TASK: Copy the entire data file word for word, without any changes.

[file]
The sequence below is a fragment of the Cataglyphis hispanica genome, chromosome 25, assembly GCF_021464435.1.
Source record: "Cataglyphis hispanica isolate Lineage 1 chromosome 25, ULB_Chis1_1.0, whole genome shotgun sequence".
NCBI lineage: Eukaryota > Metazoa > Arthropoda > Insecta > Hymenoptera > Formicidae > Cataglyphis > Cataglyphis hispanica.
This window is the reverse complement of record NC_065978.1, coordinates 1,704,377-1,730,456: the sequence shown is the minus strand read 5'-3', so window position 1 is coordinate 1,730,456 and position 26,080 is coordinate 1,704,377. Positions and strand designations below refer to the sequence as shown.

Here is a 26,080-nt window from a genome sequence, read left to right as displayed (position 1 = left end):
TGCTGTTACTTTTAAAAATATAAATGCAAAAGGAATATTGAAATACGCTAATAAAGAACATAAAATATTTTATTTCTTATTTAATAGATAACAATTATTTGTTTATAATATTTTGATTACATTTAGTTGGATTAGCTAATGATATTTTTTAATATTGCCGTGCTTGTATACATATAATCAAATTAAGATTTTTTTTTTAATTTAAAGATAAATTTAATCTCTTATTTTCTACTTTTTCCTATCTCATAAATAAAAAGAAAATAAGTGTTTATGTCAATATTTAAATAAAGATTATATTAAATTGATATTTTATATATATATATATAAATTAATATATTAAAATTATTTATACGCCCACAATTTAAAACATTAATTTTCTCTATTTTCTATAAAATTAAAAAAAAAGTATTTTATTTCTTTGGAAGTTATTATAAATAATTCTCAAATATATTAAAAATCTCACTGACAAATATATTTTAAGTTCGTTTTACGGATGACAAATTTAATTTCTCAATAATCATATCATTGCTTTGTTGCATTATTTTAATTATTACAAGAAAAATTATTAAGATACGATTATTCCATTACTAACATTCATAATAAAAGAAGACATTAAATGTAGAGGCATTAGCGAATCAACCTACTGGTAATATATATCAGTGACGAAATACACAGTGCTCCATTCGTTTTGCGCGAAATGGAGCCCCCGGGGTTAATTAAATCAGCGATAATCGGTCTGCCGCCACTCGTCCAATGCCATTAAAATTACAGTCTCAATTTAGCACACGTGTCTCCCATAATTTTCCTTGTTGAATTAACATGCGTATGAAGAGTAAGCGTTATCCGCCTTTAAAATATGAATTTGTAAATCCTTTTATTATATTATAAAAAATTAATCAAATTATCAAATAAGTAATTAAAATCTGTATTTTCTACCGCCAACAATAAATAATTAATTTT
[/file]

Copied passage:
The sequence below is a fragment of the Cataglyphis hispanica genome, chromosome 25, assembly GCF_021464435.1.
Source record: "Cataglyphis hispanica isolate Lineage 1 chromosome 25, ULB_Chis1_1.0, whole genome shotgun sequence".
NCBI lineage: Eukaryota > Metazoa > Arthropoda > Insecta > Hymenoptera > Formicidae > Cataglyphis > Cataglyphis hispanica.
This window is the reverse complement of record NC_065978.1, coordinates 1,704,377-1,730,456: the sequence shown is the minus strand read 5'-3', so window position 1 is coordinate 1,730,456 and position 26,080 is coordinate 1,704,377. Positions and strand designations below refer to the sequence as shown.

Here is a 26,080-nt window from a genome sequence, read left to right as displayed (position 1 = left end):
TGCTGTTACTTTTAAAAATATAAATGCAAAAGGAATATTGAAATACGCTAATAAAGAACATAAAATATTTTATTTCTTATTTAATAGATAACAATTATTTGTTTATAATATTTTGATTACATTTAGTTGGATTAGCTAATGATATTTTTTAATATTGCCGTGCTTGTATACATATAATCAAATTAAGATTTTTTTTTTAATTTAAAGATAAATTTAATCTCTTATTTTCTACTTTTTCCTATCTCATAAATAAAAAGAAAATAAGTGTTTATGTCAATATTTAAATAAAGATTATATTAAATTGATATTTTATATATATATATATAAATTAATATATTAAAATTATTTATACGCCCACAATTTAAAACATTAATTTTCTCTATTTTCTATAAAATTAAAAAAAAAGTATTTTATTTCTTTGGAAGTTATTATAAATAATTCTCAAATATATTAAAAATCTCACTGACAAATATATTTTAAGTTCGTTTTACGGATGACAAATTTAATTTCTCAATAATCATATCATTGCTTTGTTGCATTATTTTAATTATTACAAGAAAAATTATTAAGATACGATTATTCCATTACTAACATTCATAATAAAAGAAGACATTAAATGTAGAGGCATTAGCGAATCAACCTACTGGTAATATATATCAGTGACGAAATACACAGTGCTCCATTCGTTTTGCGCGAAATGGAGCCCCCGGGGTTAATTAAATCAGCGATAATCGGTCTGCCGCCACTCGTCCAATGCCATTAAAATTACAGTCTCAATTTAGCACACGTGTCTCCCATAATTTTCCTTGTTGAATTAACATGCGTATGAAGAGTAAGCGTTATCCGCCTTTAAAATATGAATTTGTAAATCCTTTTATTATATTATAAAAAATTAATCAAATTATCAAATAAGTAATTAAAATCTGTATTTTCTACCGCCAACAATAAATAATTAATTTT